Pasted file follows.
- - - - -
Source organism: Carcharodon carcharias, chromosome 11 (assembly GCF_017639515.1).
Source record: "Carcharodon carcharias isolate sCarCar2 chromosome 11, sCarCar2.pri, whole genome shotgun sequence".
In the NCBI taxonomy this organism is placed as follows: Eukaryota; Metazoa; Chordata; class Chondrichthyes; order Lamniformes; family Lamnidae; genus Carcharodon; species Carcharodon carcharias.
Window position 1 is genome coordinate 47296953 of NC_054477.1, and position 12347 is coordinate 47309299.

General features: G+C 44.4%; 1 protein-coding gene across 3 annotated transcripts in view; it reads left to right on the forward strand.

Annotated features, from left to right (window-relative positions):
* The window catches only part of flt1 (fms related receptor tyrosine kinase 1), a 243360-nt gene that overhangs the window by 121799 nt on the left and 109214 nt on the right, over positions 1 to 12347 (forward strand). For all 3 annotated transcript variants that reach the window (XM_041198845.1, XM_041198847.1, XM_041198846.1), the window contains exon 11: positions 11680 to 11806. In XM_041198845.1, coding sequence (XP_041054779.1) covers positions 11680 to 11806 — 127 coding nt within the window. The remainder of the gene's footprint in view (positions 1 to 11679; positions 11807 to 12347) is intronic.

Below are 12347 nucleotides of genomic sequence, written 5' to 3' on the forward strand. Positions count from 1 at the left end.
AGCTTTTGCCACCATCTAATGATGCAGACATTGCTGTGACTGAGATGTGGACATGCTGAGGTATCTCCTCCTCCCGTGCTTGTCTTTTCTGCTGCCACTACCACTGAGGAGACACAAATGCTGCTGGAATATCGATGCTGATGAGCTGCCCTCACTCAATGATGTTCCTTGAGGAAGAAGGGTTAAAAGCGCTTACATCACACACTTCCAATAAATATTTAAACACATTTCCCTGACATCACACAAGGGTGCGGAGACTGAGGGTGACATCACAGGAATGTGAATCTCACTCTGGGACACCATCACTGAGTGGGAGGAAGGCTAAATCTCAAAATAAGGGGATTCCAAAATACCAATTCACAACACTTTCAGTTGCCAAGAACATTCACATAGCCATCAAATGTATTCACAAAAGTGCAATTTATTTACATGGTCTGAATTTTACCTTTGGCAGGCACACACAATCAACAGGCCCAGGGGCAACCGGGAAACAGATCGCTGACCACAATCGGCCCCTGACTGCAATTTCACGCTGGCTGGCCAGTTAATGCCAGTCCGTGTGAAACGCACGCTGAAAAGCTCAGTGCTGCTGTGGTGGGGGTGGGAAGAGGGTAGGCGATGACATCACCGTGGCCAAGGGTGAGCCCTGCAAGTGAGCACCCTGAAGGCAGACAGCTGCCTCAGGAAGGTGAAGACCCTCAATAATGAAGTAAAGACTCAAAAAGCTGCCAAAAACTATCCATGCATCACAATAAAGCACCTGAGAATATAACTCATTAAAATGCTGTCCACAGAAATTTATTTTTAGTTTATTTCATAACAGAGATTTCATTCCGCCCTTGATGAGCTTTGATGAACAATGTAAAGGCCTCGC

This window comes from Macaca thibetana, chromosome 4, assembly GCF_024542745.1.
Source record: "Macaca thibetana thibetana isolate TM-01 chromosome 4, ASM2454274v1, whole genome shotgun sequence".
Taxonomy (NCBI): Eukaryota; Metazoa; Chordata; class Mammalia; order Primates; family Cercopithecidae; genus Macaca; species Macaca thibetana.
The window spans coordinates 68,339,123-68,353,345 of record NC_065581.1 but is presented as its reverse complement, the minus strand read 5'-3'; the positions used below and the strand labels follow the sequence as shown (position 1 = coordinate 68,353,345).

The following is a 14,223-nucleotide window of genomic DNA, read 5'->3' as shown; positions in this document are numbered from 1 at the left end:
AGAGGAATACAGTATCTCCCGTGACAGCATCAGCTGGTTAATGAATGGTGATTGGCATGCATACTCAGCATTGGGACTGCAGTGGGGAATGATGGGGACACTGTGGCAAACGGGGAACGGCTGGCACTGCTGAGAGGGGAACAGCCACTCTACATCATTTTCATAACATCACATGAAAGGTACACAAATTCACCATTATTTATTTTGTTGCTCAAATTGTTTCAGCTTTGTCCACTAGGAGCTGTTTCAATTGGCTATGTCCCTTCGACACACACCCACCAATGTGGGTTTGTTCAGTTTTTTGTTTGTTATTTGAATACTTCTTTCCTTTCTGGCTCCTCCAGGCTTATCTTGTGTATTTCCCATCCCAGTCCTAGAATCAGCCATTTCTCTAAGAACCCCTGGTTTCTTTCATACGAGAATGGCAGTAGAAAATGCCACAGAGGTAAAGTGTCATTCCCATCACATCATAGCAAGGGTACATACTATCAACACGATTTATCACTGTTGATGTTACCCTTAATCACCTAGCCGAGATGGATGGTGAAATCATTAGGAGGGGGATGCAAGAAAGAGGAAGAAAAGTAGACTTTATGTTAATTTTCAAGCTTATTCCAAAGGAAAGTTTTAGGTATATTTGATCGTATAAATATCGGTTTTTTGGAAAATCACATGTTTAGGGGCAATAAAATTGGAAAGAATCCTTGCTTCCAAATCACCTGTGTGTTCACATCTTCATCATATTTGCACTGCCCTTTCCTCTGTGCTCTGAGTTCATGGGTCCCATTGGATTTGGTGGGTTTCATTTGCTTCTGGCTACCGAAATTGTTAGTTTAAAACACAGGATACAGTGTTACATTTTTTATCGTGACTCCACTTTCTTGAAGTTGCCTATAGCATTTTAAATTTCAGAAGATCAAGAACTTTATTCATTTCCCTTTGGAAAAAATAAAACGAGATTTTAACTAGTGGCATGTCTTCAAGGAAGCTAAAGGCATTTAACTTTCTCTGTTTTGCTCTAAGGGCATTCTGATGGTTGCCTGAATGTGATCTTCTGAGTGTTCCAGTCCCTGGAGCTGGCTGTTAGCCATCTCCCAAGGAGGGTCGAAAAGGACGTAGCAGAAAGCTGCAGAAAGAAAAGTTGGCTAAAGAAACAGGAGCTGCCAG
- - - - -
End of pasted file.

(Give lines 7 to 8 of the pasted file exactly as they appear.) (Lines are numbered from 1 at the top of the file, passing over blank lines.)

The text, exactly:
* The window catches only part of flt1 (fms related receptor tyrosine kinase 1), a 243360-nt gene that overhangs the window by 121799 nt on the left and 109214 nt on the right, over positions 1 to 12347 (forward strand). For all 3 annotated transcript variants that reach the window (XM_041198845.1, XM_041198847.1, XM_041198846.1), the window contains exon 11: positions 11680 to 11806. In XM_041198845.1, coding sequence (XP_041054779.1) covers positions 11680 to 11806 — 127 coding nt within the window. The remainder of the gene's footprint in view (positions 1 to 11679; positions 11807 to 12347) is intronic.

Below are 12347 nucleotides of genomic sequence, written 5' to 3' on the forward strand. Positions count from 1 at the left end.